Q&A: Blueberries for the Southwest
Q: What are some recommended blueberry varieties for the Southwest, especially for high-altitude areas? I'd like to grow them on my balcony.
A: You're asking for a challenge! Blueberries of any type need acid soil, and since the soils of the Southwest are alkaline, growing them in containers is the only way you'll have even a shot at success. But there's another problem, says Curtis Smith, extension horticulture specialist with the New Mexico State University Cooperative Extension Service in Albuquerque: well water in the Southwest is typically alkaline as well — or is high in salts, sodium or bicarbonates, all of which are detrimental to blueberries — so eventually the irrigation water itself will bring the blueberry plants to an early end. "Rain water is less calcareous but you probably won't be able to collect enough to keep them watered," he says. Acidifiers have limited effectiveness.
If you'd like to try growing blueberries anyway and don't mind short-lived plants, do this: choose a dwarf variety and plant in very large containers (like a half whisky barrel), using an acid potting soil (such as that for azaleas and rhododendrons). Place in an area where the plants will get afternoon shade (especially important at the higher altitudes), and keep adequately watered.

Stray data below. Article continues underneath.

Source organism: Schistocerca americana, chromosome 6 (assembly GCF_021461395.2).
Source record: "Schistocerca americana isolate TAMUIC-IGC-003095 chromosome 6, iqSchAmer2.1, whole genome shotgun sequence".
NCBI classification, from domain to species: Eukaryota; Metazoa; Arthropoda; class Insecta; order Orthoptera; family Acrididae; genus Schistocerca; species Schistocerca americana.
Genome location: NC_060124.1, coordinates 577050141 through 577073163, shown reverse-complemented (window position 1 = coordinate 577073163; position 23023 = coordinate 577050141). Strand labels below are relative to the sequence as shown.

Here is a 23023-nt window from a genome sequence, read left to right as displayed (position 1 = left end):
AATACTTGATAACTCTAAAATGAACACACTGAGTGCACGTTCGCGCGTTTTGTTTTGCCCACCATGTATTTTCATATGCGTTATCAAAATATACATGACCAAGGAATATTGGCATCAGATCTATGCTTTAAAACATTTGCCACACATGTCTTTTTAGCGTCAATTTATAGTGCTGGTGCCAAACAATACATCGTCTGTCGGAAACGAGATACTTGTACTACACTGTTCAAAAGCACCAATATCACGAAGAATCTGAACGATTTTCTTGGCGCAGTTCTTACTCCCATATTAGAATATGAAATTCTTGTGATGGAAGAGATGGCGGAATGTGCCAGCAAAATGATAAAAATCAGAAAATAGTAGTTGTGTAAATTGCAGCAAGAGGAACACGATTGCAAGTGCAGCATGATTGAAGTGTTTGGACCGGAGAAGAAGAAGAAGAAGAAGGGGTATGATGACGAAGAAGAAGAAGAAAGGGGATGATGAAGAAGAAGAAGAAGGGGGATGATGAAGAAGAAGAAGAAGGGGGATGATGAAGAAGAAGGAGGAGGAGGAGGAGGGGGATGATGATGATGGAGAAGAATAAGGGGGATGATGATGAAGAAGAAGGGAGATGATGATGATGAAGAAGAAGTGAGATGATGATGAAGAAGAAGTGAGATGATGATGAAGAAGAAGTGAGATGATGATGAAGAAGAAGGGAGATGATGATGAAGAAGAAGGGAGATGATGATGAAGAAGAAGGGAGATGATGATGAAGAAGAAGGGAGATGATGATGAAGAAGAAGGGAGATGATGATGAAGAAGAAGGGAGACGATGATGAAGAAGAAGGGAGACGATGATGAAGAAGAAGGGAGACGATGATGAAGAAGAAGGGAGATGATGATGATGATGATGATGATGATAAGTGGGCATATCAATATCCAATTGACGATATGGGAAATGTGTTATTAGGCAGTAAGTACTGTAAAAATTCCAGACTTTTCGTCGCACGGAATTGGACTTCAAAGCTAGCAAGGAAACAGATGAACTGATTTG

In general, rabbiteye blueberries are suited to warmer areas of the South. Colder regions are better suited to northern highbush varieties. A third type, southern highbush, is generally suited to areas between the two other varieties. Northern highbush or southern highbush might suit you better, but of the three types, rabbiteye may be slightly more tolerant of less-than-ideal soil and water conditions. To be sure, check with extension personnel or nurserymen in your local area. Select at least two varieties for cross pollination. Three or more varieties are even better. If you can't locate an acid-based potting soil, mix your own with half peat moss and half sand.